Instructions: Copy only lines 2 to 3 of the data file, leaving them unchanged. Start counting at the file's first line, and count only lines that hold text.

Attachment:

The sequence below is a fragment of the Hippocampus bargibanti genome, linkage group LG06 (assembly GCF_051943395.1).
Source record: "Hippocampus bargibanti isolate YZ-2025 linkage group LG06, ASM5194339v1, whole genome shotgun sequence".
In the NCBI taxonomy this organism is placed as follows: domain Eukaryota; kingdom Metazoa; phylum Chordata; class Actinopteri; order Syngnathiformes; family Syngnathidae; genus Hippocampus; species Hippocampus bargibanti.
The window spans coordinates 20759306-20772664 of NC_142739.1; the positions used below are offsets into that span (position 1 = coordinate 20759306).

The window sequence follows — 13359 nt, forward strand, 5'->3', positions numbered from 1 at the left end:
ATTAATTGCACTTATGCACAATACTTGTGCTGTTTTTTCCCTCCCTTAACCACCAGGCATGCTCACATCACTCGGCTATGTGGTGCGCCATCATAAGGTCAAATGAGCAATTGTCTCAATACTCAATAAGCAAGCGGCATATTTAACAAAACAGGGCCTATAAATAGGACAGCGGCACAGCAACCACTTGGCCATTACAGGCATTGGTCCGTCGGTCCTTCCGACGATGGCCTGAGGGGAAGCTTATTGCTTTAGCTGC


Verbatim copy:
Source record: "Hippocampus bargibanti isolate YZ-2025 linkage group LG06, ASM5194339v1, whole genome shotgun sequence".
In the NCBI taxonomy this organism is placed as follows: domain Eukaryota; kingdom Metazoa; phylum Chordata; class Actinopteri; order Syngnathiformes; family Syngnathidae; genus Hippocampus; species Hippocampus bargibanti.